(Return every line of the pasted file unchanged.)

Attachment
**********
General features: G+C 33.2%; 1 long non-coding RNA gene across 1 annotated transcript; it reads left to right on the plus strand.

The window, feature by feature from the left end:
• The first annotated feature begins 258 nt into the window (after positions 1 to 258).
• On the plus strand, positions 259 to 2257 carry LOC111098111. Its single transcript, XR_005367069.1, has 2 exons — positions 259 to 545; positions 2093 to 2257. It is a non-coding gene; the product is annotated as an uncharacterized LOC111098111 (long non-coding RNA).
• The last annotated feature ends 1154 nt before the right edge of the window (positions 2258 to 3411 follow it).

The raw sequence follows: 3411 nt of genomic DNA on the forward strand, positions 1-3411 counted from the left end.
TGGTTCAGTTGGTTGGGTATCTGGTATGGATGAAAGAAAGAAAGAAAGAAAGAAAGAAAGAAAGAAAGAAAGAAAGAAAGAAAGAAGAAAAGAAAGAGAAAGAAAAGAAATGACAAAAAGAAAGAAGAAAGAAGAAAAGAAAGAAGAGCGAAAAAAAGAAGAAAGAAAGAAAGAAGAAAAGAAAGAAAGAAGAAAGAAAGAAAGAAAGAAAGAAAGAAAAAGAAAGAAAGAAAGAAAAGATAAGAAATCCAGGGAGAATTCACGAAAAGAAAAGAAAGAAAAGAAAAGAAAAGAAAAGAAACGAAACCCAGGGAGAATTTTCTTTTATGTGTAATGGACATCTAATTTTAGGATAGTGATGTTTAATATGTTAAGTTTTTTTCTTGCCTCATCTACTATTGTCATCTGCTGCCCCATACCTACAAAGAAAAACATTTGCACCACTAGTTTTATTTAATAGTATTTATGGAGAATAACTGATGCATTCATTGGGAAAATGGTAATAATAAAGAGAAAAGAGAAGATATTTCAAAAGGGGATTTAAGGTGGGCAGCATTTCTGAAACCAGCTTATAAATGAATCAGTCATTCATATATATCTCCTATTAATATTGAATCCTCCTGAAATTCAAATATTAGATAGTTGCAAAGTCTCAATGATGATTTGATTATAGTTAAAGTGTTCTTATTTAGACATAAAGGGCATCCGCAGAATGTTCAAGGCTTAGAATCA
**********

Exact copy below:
General features: G+C 33.2%; 1 long non-coding RNA gene across 1 annotated transcript; it reads left to right on the plus strand.

The window, feature by feature from the left end:
• The first annotated feature begins 258 nt into the window (after positions 1 to 258).
• On the plus strand, positions 259 to 2257 carry LOC111098111. Its single transcript, XR_005367069.1, has 2 exons — positions 259 to 545; positions 2093 to 2257. It is a non-coding gene; the product is annotated as an uncharacterized LOC111098111 (long non-coding RNA).
• The last annotated feature ends 1154 nt before the right edge of the window (positions 2258 to 3411 follow it).

The raw sequence follows: 3411 nt of genomic DNA on the forward strand, positions 1-3411 counted from the left end.
TGGTTCAGTTGGTTGGGTATCTGGTATGGATGAAAGAAAGAAAGAAAGAAAGAAAGAAAGAAAGAAAGAAAGAAAGAAAGAAAGAAGAAAAGAAAGAGAAAGAAAAGAAATGACAAAAAGAAAGAAGAAAGAAGAAAAGAAAGAAGAGCGAAAAAAAGAAGAAAGAAAGAAAGAAGAAAAGAAAGAAAGAAGAAAGAAAGAAAGAAAGAAAGAAAGAAAAAGAAAGAAAGAAAGAAAAGATAAGAAATCCAGGGAGAATTCACGAAAAGAAAAGAAAGAAAAGAAAAGAAAAGAAAAGAAACGAAACCCAGGGAGAATTTTCTTTTATGTGTAATGGACATCTAATTTTAGGATAGTGATGTTTAATATGTTAAGTTTTTTTCTTGCCTCATCTACTATTGTCATCTGCTGCCCCATACCTACAAAGAAAAACATTTGCACCACTAGTTTTATTTAATAGTATTTATGGAGAATAACTGATGCATTCATTGGGAAAATGGTAATAATAAAGAGAAAAGAGAAGATATTTCAAAAGGGGATTTAAGGTGGGCAGCATTTCTGAAACCAGCTTATAAATGAATCAGTCATTCATATATATCTCCTATTAATATTGAATCCTCCTGAAATTCAAATATTAGATAGTTGCAAAGTCTCAATGATGATTTGATTATAGTTAAAGTGTTCTTATTTAGACATAAAGGGCATCCGCAGAATGTTCAAGGCTTAGAATCA